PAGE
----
Regulation has also directed a necessary spotlight on the denial and restriction of the rights of service users. Inspectors take rights very seriously, in contrast to pre-regulation times when rights were more often the focus of rhetorical genuflection and lip service. Moreover, the consciousness of restrictive practices among families, providers and staff has been hugely enhanced by the emphasis which inspectors bring to bear on this issue.
The grouping together of individuals with significantly different needs and how this impacts on denial of rights (including psychological and physical abuse by service users of one another) has also emerged as a major theme.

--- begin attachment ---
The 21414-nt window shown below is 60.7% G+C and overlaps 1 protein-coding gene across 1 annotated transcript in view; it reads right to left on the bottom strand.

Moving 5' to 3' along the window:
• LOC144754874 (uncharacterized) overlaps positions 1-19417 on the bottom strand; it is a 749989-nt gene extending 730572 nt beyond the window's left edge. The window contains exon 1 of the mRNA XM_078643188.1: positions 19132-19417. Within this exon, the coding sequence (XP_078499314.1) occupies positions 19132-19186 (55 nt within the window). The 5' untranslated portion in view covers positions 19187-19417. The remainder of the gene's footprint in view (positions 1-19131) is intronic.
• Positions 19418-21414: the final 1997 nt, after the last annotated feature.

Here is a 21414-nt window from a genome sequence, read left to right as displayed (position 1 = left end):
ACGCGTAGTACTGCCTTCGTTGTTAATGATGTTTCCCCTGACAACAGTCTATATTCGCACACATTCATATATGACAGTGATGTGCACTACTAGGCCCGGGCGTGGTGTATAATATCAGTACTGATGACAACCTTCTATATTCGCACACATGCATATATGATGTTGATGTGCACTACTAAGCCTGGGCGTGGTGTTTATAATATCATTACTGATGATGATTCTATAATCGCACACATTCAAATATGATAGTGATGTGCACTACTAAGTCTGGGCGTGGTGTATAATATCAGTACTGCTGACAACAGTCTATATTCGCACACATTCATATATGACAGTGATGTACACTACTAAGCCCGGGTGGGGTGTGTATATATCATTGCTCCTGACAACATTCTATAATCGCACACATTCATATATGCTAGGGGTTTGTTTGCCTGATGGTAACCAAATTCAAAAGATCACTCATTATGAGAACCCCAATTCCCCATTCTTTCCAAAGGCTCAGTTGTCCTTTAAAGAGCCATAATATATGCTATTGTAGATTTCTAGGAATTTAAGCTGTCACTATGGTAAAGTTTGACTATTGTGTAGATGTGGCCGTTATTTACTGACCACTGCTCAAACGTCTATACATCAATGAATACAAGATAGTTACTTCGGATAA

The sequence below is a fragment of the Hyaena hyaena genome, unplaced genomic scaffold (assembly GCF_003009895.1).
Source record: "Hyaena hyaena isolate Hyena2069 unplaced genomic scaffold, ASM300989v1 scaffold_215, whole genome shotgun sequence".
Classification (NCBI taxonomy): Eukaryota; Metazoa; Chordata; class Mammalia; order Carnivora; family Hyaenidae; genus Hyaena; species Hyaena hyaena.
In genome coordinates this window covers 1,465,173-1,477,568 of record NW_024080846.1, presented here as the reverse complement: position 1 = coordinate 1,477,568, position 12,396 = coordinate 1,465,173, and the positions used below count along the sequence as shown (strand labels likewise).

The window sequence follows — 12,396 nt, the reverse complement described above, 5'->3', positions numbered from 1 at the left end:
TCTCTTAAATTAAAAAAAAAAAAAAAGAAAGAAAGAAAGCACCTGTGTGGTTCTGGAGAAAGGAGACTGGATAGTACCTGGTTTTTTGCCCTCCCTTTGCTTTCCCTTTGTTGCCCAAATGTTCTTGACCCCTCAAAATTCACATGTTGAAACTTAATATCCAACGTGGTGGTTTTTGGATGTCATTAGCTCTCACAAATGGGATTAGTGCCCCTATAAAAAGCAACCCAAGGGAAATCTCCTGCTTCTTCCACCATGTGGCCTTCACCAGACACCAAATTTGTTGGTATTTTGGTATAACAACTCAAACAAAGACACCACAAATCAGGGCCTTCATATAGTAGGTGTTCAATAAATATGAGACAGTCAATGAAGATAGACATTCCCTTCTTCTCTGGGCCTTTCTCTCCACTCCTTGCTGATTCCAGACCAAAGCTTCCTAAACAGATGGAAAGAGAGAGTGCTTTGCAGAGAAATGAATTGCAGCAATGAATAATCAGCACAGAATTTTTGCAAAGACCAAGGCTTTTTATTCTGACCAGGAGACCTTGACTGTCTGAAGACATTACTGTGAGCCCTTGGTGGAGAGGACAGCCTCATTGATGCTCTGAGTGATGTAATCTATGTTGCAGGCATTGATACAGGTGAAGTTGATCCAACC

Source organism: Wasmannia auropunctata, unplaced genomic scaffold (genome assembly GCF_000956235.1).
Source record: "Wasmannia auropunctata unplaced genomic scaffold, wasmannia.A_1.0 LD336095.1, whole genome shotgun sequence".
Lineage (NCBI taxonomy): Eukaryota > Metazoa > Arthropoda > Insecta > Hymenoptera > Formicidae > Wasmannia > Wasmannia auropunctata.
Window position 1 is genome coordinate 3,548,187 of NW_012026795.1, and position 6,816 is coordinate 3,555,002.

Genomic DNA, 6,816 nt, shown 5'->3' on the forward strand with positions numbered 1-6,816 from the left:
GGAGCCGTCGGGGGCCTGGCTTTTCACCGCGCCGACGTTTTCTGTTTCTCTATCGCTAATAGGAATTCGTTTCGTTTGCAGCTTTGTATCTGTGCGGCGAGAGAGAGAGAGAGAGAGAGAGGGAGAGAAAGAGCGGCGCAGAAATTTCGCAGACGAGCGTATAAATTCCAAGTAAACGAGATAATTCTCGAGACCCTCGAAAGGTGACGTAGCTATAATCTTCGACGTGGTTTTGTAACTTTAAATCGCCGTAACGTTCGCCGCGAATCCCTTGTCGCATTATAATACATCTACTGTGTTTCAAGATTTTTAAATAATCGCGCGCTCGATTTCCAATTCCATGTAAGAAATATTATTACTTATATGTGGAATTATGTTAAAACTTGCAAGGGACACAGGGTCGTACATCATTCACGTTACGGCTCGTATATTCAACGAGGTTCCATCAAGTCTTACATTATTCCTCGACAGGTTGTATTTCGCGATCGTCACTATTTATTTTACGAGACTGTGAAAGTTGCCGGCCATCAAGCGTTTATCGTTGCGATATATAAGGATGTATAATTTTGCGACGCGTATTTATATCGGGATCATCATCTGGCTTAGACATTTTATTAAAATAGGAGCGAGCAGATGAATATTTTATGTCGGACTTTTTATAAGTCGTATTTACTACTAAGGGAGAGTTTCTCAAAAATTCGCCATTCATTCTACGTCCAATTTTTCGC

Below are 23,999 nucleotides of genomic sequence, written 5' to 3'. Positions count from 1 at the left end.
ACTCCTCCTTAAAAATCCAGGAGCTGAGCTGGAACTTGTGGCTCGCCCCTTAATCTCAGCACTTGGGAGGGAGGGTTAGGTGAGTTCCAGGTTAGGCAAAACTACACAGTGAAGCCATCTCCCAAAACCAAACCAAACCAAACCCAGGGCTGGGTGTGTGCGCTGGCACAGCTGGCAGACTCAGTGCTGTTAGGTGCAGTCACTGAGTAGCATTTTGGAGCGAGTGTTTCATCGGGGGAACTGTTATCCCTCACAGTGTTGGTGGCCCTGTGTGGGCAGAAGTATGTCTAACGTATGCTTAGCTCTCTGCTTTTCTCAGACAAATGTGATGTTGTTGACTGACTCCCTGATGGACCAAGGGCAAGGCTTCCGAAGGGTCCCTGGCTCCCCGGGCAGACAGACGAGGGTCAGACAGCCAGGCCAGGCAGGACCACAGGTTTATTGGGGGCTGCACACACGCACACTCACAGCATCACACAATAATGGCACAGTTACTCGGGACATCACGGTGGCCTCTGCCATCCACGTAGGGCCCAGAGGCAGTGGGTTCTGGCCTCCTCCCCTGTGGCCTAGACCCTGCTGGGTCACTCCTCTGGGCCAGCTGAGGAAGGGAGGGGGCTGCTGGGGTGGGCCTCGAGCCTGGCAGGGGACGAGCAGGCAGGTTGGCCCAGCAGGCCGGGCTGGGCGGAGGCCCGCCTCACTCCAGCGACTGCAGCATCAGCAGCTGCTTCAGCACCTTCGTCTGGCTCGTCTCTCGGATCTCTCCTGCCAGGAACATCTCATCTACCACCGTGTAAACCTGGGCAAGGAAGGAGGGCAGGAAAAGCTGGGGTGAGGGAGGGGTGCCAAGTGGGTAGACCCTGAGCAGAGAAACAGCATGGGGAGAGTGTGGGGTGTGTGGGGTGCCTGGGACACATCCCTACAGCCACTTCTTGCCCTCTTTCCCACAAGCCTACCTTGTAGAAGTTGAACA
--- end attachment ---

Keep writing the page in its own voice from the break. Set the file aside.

A particular feature of the Health Act 2007’s approach to regulation is its detailed prescriptiveness about how services should operate. This approach to regulation and inspection runs the danger of forcing an exclusive preoccupation with risk assessment, complaints management and recurring cycles of audit, leaving little room for the real work of building ordinary lives. How many of us direct our own lives or those of family members in this way?
The positive impact of regulation is often compromised by certain shortcomings:
- tendency to focus in an isolated fashion on a series of individual regulations divorced from a balanced judgement of the overall impact on service users’ lives of the totality of what is being offered;
- lack of balance (and fair comment) where an accumulation of substantial positive evidence can be nullified by the identification of a single or uncharacteristic failing in an aspect of the “outcome” under review;
- preoccupation with the details of risk assessment formats and processes, at the expense of a more rounded consideration of the adequacy of risk-control measures;